The U.S. Senate on Friday confirmed President Donald Trump’s pick to lead the Environmental Protection Agency, Oklahoma Attorney General Scott Pruitt, giving Trump a lieutenant poised to make deep cuts to the EPA and transfer some if its enforcement responsibilities to states and localities.
Pruitt, who sued the EPA repeatedly while raising money from oil and gas interests who stood to benefit from those lawsuits, is expected to make dramatic changes at an agency created during the Nixon administration to enforce new laws such as the Clean Air Act and Clean Water Act.
EPA employees are bracing for layoffs and elimination of programs dealing with climate change and wetlands protections. In a last-minute lobbying campaign, the labor union that represents EPA employees urged their members to call senators and urge them to vote against Pruitt. Environmental groups spent hundreds of thousands of dollars on a media campaign against Pruitt
Yet Democrats couldn’t peel off Republicans to block Pruitt’s nomination. Prior to the vote, only Susan Collins, a moderate Republican from Maine, said she’d vote against Pruitt. Meanwhile, Democratic senators Heidi Heitkamp of North Dakota and Joe Manchin of West Virginia - both of whom represent energy states - said they would support Pruitt. The final vote was 52-46, mostly along party lines, in favor of Pruitt.
Senate Democrats tried to delay the vote until Feb. 27 - hoping to put it off until Pruitt releases emails of his conversations with fossil fuel interests. On Thursday, a federal judge ruled the Oklahoma attorney general’s office must turn over thousands of emails related to Pruitt's communications, the result of two-year-old lawsuit by the Center for Media and Democracy. District Judge Aletia Haynes Timmons ordered Pruitt to turn over the records by Tuesday.
Democrats said they were also frustrated that Pruitt didn’t provide more information about the political action committees he was involved with while heading the Republican Attorney General’s Association.
“This is a man who ran a multi-million dollar dark money operation,” Sen. Sheldon Whitehouse, a Democrat from Rhode Island, said Friday. “There is one hell of a conflict of interest around this individual.”
Pruitt’s supporters say he’s been the victim of a smear campaign.
“The key thing on Scott Pruitt he is very passionate about the law, in following the law,” said Sen. James Lankford, a Republican from Oklahoma, in comments to National Public Radio on Friday. “I have no question he will follow the Clean Water Act, the Clean Air Act, as it is written.”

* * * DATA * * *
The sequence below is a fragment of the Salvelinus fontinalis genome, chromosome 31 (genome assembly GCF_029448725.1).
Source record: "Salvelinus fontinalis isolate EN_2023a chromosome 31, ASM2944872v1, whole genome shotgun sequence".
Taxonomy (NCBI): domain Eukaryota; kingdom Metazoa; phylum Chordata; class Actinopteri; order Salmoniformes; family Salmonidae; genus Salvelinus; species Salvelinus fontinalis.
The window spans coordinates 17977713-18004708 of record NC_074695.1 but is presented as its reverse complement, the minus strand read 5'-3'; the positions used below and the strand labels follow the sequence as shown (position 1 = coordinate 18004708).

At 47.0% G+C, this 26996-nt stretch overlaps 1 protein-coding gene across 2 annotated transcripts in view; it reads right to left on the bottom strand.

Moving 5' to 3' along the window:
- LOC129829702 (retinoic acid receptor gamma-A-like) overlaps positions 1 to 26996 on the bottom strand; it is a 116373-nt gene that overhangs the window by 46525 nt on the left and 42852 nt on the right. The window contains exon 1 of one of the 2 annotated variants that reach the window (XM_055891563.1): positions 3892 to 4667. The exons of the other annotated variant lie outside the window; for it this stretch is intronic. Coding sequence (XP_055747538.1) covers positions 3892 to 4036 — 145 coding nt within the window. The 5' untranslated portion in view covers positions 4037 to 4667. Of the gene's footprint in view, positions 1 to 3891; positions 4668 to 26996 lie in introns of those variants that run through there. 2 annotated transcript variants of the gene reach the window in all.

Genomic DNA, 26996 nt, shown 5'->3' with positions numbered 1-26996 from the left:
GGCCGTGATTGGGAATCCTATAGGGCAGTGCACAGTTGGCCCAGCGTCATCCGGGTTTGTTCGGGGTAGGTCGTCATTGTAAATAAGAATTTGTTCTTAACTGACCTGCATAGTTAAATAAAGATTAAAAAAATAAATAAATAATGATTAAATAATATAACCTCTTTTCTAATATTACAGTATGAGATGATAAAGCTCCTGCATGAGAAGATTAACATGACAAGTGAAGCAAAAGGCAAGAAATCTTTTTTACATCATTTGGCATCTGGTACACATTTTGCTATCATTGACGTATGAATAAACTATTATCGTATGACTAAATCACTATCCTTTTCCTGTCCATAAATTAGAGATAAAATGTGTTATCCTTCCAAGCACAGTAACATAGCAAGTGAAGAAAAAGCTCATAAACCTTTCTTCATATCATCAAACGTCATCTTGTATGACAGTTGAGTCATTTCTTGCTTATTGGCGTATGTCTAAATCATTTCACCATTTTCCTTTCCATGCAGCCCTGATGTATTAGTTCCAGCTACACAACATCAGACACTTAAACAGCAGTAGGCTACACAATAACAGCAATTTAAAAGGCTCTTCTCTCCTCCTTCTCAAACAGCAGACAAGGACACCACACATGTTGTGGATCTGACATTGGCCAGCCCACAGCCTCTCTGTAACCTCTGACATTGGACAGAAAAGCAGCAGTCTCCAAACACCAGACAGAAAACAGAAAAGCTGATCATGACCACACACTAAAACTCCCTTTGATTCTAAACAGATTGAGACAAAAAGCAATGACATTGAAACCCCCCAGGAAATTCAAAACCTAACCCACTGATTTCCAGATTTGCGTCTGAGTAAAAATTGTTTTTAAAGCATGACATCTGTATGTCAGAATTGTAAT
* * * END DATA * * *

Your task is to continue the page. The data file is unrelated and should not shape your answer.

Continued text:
Lankford added, however, that states should have the first responsibility in enforcing such laws. As EPA administrator, Pruitt is expected to be receptive to state requests to handle programs normally administered by the EPA. Environmental groups fear that, without EPA oversight, states with influential energy interests will scale back regulation of oil and gas fracking, power plant pollution and filling of wetlands.
Pruitt may not necessarily allow all states to pursue their own environmental programs. During his confirmation hearing, he stated that he may review a waiver given to California to impose emissions standards on cars and trucks.
With Pruitt’s confirmation, the White is expected to quickly roll out executive orders gutting the EPA’s climate change work and controls on power plant emissions. On the campaign trail, Trump vowed to roll back the Obama administration’s Clean Power Plan and a water jurisdiction rule aimed at protecting wetlands.
Conservatives are urging Pruitt to significantly cut the EPA workforce. Myron Ebell, who formerly headed the EPA transition team for Trump, has talked about cutting EPA’s 15,000 employees by as much as two thirds.
Ebell, a climate change skeptic affiliated with the Competitive Enterprise Institute, recently argued that EPA employees were deserving of layoffs because of the impact their regulations have had on families and businesses.
“I hear all this stuff about EPA employees in tears,” said Ebell during a recent conference organized by the Society of Environmental Journalists. “I would have more sympathy for them if they had some sympathy for people whose lives they’ve destroyed, by destroying their livelihoods for no reason at all, over a long time.”
Stuart Leavenworth: @sleavenworth